Low-income childcare is an issue garnering increased attention from the Mississippi business community.
That`s a good thing.
For far too long, the working poor have been left to contend with, at best, limited options on childcare. In our society, we expect everyone to contribute, to work hard, to be responsible. Yet, we are quick to take away the bootstraps people need to pull themselves up.
Affordable and available childcare is one of those straps.
It is unfortunate that we preach family values, but tend to implement Darwinian policies, placing the highest value on a win-at-all costs, everyone-for-themselves mindset. No greater good could come to American culture than the embrace of personal responsibility, but that does not mean we ought to cast to the wind those who have made bad choices or those left in circumstances where there are no good choices to make.
Last week at a press conference in Jackson, the Mississippi Low Income Child Care Initiative released a report highlighting the importance of quality childcare as an economic development tool. “Investing in Futures: The Business of Child Care” focused on a number of important points:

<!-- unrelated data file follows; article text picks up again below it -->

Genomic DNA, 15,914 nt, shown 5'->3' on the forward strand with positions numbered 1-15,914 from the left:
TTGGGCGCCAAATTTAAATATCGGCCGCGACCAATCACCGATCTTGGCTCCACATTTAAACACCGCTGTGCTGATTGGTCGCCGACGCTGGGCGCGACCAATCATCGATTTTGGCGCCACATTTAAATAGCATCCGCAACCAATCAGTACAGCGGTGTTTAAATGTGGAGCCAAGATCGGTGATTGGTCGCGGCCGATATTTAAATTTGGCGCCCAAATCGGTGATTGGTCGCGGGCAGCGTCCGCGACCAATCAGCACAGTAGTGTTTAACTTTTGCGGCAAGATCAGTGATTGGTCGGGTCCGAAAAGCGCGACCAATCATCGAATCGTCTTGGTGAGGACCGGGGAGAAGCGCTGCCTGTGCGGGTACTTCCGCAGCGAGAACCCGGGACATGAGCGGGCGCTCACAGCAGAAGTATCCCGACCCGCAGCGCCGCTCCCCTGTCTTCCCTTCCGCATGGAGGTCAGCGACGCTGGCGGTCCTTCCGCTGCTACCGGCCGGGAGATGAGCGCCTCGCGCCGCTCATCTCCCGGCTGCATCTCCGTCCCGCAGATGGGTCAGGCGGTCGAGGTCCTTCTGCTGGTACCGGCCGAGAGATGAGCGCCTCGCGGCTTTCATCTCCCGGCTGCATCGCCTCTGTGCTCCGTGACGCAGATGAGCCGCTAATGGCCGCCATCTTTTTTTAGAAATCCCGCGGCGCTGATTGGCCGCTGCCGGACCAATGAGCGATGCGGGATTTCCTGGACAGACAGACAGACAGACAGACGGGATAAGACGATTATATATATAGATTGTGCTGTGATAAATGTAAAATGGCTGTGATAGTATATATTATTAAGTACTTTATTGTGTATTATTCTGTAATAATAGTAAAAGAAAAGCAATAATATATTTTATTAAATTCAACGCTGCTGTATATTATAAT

– Childcare allows parents of young children to enter the workforce – and stay there.
– Childcare reduces employee absenteeism and turnover, which leads to increased productivity, stability and reduced costs for employers.
– Childcare plays a vital role in job creation and workforce development.
Mississippi has been growing out of poverty in recent decades, but we have a long way to go. Moving forward requires a commitment to education and training, continued progress on racial and class understanding and tearing down the barriers that prevent people who want to work – who want to do the right thing – from doing it.
Working together, the private and public stakeholders in building a better Mississippi can see to it that childcare isn`t one of those barriers.
Additional information about the “Investing in Futures: The Business of Child Care” report is online at www.mschildcare.org.